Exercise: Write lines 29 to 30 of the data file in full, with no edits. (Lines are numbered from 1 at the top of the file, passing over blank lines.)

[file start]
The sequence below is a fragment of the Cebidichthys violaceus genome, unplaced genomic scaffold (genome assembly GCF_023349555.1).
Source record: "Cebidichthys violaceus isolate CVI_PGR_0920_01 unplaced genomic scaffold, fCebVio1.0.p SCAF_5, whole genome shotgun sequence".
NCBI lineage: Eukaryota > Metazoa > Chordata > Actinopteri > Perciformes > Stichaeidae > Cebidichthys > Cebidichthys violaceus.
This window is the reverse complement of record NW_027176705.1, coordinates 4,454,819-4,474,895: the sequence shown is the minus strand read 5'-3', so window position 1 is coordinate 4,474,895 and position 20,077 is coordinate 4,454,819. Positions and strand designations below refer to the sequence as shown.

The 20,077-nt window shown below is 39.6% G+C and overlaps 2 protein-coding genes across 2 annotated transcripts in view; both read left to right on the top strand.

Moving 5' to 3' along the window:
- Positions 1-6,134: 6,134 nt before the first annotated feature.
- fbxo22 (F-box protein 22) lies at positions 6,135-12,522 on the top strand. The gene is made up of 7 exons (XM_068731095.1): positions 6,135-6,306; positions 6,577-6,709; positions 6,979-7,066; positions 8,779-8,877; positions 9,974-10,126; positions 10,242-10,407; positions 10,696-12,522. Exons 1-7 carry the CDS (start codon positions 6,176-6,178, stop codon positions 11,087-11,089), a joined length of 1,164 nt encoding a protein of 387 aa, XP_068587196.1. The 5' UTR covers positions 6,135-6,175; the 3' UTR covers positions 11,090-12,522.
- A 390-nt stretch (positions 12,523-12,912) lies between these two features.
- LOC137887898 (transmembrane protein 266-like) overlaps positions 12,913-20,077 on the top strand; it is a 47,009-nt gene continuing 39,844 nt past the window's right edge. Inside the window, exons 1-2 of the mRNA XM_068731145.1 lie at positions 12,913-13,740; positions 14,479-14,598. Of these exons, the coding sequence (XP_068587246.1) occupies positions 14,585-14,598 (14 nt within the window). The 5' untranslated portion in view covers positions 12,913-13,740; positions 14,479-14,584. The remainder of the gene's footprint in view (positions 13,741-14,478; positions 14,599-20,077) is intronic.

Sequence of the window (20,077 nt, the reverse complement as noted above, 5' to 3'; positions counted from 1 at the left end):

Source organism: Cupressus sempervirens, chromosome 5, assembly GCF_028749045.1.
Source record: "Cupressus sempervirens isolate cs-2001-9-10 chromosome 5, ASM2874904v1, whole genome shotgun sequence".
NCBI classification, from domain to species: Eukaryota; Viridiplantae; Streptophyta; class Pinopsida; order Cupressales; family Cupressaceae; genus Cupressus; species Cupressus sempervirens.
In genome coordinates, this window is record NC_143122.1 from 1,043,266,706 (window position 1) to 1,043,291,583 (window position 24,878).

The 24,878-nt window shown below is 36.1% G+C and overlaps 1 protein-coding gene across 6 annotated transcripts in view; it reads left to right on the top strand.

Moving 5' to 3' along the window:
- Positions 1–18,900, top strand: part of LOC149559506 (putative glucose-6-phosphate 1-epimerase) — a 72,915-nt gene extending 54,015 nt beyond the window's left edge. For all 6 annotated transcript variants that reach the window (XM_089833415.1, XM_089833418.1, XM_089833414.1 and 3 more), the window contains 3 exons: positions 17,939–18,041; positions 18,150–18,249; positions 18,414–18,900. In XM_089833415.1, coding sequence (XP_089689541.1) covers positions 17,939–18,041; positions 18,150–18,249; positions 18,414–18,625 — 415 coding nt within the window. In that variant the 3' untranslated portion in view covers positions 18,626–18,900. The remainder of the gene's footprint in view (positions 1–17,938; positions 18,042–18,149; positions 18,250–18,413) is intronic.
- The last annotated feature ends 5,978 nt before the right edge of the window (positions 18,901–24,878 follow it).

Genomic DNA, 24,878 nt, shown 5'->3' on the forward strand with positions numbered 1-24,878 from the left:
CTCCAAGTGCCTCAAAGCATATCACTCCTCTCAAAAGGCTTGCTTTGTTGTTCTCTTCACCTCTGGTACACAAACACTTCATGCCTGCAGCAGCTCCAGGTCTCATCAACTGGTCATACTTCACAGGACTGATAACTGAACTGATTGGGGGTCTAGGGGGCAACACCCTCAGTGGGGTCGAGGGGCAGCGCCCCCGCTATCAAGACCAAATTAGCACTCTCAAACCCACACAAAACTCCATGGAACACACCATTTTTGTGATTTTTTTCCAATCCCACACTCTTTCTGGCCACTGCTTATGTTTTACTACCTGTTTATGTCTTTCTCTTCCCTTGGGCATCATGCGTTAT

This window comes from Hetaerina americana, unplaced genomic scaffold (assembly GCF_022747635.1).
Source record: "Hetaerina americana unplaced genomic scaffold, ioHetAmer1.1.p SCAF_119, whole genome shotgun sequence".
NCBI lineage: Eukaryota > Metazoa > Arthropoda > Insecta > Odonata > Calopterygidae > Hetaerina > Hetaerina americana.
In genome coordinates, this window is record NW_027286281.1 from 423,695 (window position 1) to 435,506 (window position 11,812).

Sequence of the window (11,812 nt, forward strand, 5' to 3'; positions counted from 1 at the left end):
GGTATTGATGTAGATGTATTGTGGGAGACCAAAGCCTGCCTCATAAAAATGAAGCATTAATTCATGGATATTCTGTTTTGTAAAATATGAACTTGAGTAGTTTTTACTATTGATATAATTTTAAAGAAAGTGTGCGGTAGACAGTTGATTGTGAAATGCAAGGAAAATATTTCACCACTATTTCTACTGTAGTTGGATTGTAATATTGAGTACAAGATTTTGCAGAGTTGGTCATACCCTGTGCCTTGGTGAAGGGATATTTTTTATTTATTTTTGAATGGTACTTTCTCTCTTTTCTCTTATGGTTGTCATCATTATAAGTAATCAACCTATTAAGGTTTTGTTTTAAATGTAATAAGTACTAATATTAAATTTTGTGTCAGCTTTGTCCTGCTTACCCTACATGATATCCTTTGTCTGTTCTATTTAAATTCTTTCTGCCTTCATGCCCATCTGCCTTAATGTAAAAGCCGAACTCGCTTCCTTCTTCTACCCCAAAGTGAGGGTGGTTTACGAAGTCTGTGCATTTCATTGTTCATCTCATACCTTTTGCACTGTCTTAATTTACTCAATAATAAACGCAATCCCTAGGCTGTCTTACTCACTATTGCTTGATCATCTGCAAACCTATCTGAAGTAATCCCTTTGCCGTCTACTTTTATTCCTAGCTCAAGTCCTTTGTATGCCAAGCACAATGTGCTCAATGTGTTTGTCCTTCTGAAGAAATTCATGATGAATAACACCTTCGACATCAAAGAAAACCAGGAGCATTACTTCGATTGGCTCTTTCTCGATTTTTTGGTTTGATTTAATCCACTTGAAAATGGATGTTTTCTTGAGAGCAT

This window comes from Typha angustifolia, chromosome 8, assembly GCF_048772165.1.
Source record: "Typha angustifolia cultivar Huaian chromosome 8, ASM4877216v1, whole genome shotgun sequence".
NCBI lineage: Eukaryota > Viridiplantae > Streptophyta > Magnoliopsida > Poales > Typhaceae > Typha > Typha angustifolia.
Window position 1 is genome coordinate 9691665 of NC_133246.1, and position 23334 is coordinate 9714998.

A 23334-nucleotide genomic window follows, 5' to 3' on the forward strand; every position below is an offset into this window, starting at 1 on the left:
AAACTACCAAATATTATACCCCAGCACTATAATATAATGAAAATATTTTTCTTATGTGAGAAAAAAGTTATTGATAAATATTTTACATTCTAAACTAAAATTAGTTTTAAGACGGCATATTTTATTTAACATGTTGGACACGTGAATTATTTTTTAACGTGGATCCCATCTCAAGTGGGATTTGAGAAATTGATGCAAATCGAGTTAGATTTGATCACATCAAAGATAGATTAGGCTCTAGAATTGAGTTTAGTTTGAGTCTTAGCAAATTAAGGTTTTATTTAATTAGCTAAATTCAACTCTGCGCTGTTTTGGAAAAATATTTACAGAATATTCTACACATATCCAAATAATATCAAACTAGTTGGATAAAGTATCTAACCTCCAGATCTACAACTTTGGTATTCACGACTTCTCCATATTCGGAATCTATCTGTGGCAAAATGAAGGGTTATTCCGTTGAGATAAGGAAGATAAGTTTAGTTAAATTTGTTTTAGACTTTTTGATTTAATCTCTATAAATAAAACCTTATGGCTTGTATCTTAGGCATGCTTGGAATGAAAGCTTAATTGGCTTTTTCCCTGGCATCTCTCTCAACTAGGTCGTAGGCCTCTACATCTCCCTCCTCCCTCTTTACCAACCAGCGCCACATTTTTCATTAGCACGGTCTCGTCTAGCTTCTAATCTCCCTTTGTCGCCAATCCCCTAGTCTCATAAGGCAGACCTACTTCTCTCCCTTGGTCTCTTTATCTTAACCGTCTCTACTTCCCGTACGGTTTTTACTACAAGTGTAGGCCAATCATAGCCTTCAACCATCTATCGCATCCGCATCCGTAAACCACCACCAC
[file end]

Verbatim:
Source record: "Typha angustifolia cultivar Huaian chromosome 8, ASM4877216v1, whole genome shotgun sequence".
NCBI lineage: Eukaryota > Viridiplantae > Streptophyta > Magnoliopsida > Poales > Typhaceae > Typha > Typha angustifolia.